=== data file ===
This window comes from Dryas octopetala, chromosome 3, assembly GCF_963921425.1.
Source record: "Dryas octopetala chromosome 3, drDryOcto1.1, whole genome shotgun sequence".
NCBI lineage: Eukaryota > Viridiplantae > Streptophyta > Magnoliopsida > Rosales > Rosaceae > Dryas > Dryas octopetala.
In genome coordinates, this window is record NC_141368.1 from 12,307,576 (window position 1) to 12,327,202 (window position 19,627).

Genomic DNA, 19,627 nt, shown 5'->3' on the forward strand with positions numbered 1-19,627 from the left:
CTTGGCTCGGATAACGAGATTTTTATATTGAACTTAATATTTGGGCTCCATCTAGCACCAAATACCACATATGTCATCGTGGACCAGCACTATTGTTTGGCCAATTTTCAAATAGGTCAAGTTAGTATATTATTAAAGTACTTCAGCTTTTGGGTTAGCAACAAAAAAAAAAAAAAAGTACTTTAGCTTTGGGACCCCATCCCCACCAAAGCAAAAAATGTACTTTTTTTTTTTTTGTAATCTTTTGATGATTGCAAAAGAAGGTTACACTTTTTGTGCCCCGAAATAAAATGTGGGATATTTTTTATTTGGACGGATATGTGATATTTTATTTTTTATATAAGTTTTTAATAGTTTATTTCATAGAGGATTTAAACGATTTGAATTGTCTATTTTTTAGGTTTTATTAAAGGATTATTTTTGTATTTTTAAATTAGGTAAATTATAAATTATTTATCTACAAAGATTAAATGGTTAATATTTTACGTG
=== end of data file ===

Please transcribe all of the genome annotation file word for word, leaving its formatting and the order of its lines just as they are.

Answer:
This window comes from Dryas octopetala, chromosome 3, assembly GCF_963921425.1.
Source record: "Dryas octopetala chromosome 3, drDryOcto1.1, whole genome shotgun sequence".
NCBI lineage: Eukaryota > Viridiplantae > Streptophyta > Magnoliopsida > Rosales > Rosaceae > Dryas > Dryas octopetala.
In genome coordinates, this window is record NC_141368.1 from 12,307,576 (window position 1) to 12,327,202 (window position 19,627).

Genomic DNA, 19,627 nt, shown 5'->3' on the forward strand with positions numbered 1-19,627 from the left:
CTTGGCTCGGATAACGAGATTTTTATATTGAACTTAATATTTGGGCTCCATCTAGCACCAAATACCACATATGTCATCGTGGACCAGCACTATTGTTTGGCCAATTTTCAAATAGGTCAAGTTAGTATATTATTAAAGTACTTCAGCTTTTGGGTTAGCAACAAAAAAAAAAAAAAAGTACTTTAGCTTTGGGACCCCATCCCCACCAAAGCAAAAAATGTACTTTTTTTTTTTTTGTAATCTTTTGATGATTGCAAAAGAAGGTTACACTTTTTGTGCCCCGAAATAAAATGTGGGATATTTTTTATTTGGACGGATATGTGATATTTTATTTTTTATATAAGTTTTTAATAGTTTATTTCATAGAGGATTTAAACGATTTGAATTGTCTATTTTTTAGGTTTTATTAAAGGATTATTTTTGTATTTTTAAATTAGGTAAATTATAAATTATTTATCTACAAAGATTAAATGGTTAATATTTTACGTG